A substantial increase in the number of children being diagnosed with autism within the past decade has greatly expanded the need for qualified individuals to serve as therapists, teachers, and aides for these students. Leaders in corporate, community, and educational organizations are having a difficult time meeting the diverse training needs of students, parents, and staff. A servant-operant leadership approach provided a framework for the study. Using a quasi-experimental design, this study evaluated the effects of a fluency-based procedure used to train emerging educational leaders on one component needed when using the verbal behavior approach to teach children with autism. This study included a multivariate analysis of variance (MANOVA) that compared treatments with and without fluency procedures and determined if fluency-based procedures improved skill acquisition, application, written retention, and oral retention. Thirty-nine graduate education students completed the study with slightly more than half of the group receiving fluency training from the researcher. Results of the study indicated that participants in the experimental group learned, applied, and retained information significantly better than the control group. Discussion on the importance of leaders evaluating training and education programs and a call for future research on fluency-based training procedures are presented.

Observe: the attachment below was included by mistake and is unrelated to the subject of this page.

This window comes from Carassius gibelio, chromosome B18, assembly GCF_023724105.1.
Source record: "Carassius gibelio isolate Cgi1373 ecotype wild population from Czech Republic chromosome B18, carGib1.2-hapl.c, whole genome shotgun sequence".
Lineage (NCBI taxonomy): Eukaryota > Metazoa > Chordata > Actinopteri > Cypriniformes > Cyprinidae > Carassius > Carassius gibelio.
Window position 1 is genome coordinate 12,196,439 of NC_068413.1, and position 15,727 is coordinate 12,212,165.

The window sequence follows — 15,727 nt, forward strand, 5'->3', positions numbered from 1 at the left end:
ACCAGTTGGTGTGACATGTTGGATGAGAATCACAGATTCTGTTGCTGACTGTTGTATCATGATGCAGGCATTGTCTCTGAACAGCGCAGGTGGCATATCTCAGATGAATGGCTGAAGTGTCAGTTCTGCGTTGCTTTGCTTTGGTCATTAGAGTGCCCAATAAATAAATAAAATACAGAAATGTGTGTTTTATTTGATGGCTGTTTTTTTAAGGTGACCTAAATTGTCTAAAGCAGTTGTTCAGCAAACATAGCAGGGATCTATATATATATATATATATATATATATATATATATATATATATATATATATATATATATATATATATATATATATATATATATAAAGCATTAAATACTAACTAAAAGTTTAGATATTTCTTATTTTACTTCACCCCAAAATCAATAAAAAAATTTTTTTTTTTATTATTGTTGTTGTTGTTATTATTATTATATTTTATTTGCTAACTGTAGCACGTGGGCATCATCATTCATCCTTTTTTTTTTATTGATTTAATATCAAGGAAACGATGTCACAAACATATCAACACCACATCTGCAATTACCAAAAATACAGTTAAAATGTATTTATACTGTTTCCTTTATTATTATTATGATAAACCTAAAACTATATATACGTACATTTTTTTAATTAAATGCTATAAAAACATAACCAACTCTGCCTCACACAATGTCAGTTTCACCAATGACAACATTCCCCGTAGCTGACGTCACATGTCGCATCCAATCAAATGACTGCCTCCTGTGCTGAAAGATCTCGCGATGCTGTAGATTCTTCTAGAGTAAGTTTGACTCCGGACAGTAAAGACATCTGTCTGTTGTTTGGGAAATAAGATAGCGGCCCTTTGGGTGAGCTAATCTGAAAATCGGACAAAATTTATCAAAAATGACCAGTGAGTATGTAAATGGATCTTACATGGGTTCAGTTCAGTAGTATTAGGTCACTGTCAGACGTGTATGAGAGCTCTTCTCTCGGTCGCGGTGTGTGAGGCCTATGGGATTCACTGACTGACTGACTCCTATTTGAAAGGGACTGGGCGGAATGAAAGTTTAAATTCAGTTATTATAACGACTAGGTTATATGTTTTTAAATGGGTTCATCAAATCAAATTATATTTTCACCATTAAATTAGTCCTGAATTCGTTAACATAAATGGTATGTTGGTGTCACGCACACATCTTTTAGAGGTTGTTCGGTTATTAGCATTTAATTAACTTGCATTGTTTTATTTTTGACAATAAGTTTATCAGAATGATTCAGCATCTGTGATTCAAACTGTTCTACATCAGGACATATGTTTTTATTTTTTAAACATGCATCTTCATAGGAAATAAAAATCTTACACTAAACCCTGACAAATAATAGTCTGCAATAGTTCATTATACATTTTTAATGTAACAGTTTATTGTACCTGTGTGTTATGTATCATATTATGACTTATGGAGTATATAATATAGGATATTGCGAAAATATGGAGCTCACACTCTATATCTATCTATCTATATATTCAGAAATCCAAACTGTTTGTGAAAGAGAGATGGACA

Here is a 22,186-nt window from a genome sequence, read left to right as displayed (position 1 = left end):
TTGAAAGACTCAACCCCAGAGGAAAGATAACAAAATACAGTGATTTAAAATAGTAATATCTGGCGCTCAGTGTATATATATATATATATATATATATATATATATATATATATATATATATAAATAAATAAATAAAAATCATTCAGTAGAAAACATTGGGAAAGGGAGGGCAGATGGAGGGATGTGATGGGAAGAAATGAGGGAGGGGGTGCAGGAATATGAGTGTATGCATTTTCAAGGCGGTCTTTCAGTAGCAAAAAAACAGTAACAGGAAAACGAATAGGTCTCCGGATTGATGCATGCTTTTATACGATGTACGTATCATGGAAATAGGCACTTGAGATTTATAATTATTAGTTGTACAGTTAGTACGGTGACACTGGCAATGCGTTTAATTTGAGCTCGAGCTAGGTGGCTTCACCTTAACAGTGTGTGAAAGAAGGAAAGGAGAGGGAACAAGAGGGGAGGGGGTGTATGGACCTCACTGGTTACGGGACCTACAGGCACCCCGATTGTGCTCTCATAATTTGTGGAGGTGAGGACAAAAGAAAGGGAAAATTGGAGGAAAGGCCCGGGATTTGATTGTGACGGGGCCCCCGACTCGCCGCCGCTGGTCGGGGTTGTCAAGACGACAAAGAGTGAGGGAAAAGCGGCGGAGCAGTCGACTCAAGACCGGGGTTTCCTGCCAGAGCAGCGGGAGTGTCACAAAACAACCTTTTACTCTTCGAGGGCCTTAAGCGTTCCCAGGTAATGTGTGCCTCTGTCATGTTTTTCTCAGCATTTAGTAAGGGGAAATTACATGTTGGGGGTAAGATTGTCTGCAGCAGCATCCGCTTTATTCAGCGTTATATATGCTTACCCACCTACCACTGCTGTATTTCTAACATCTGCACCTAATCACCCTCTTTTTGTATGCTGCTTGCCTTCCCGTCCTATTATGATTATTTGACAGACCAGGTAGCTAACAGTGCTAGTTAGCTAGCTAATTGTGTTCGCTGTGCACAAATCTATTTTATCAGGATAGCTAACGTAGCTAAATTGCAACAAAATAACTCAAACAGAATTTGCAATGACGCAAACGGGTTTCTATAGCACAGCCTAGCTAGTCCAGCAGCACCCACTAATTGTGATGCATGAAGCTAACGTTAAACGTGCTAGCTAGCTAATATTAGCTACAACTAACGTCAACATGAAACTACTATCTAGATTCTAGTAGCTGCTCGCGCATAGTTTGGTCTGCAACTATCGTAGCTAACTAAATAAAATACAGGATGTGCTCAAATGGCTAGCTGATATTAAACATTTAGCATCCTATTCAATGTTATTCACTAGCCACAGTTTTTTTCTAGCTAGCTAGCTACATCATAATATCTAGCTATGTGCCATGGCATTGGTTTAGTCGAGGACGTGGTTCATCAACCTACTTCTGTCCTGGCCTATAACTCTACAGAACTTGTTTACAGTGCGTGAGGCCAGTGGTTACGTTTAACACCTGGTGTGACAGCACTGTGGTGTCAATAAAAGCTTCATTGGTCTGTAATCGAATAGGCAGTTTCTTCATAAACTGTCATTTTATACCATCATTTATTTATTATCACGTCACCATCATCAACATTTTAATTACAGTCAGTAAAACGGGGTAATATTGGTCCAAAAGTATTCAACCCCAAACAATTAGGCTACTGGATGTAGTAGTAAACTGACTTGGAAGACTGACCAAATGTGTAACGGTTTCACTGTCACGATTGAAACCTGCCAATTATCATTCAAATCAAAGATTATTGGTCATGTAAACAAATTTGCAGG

|School Location:||United States -- Pennsylvania|
|Source:||DAI-A 73/02, Dissertation Abstracts International|
|Subjects:||Behavioral psychology, Educational leadership, Special education|
|Keywords:||Autism, Training programs, Verbal behavior|
Copyright in each Dissertation and Thesis is retained by the author. All Rights Reserved
The supplemental file or files you are about to download were provided to ProQuest by the author as part of a
dissertation or thesis. The supplemental files are provided "AS IS" without warranty. ProQuest is not responsible for the
content, format or impact on the supplemental file(s) on our system. in some cases, the file type may be unknown or
may be a .exe file. We recommend caution as you open such files.
Copyright of the original materials contained in the supplemental file is retained by the author and your access to the
supplemental files is subject to the ProQuest Terms and Conditions of use.
Depending on the size of the file(s) you are downloading, the system may take some time to download them. Please be